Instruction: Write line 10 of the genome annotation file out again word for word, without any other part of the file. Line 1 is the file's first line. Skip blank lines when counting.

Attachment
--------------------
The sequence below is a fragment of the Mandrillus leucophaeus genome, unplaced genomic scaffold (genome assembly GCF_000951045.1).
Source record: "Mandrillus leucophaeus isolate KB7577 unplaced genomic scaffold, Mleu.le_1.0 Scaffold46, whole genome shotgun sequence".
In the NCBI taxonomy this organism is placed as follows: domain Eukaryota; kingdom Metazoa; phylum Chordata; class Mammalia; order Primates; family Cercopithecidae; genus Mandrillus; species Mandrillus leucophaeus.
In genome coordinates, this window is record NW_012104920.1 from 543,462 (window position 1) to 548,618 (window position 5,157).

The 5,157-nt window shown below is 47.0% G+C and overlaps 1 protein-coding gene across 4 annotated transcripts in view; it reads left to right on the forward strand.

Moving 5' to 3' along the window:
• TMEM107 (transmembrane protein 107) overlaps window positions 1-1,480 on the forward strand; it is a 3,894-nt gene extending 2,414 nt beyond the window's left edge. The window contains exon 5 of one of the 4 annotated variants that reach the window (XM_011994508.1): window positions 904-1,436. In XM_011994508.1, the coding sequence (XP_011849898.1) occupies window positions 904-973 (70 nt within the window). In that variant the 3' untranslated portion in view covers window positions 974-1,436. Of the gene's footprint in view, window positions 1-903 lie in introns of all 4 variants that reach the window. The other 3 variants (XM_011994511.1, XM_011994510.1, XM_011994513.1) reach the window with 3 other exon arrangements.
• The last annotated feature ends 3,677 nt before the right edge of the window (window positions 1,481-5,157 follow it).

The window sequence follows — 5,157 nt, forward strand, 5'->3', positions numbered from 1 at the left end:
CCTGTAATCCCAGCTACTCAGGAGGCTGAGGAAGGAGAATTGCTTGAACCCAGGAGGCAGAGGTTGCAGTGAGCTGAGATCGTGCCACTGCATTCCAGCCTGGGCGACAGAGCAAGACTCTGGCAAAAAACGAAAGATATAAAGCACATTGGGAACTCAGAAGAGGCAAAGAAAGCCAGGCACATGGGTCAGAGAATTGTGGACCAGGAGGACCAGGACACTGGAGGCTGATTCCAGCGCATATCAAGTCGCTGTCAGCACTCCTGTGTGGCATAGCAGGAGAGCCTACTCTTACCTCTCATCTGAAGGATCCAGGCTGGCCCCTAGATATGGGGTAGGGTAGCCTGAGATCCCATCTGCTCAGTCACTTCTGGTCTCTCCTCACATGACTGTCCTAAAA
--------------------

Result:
CCTGTAATCCCAGCTACTCAGGAGGCTGAGGAAGGAGAATTGCTTGAACCCAGGAGGCAGAGGTTGCAGTGAGCTGAGATCGTGCCACTGCATTCCAGCCTGGGCGACAGAGCAAGACTCTGGCAAAAAACGAAAGATATAAAGCACATTGGGAACTCAGAAGAGGCAAAGAAAGCCAGGCACATGGGTCAGAGAATTGTGGACCAGGAGGACCAGGACACTGGAGGCTGATTCCAGCGCATATCAAGTCGCTGTCAGCACTCCTGTGTGGCATAGCAGGAGAGCCTACTCTTACCTCTCATCTGAAGGATCCAGGCTGGCCCCTAGATATGGGGTAGGGTAGCCTGAGATCCCATCTGCTCAGTCACTTCTGGTCTCTCCTCACATGACTGTCCTAAAA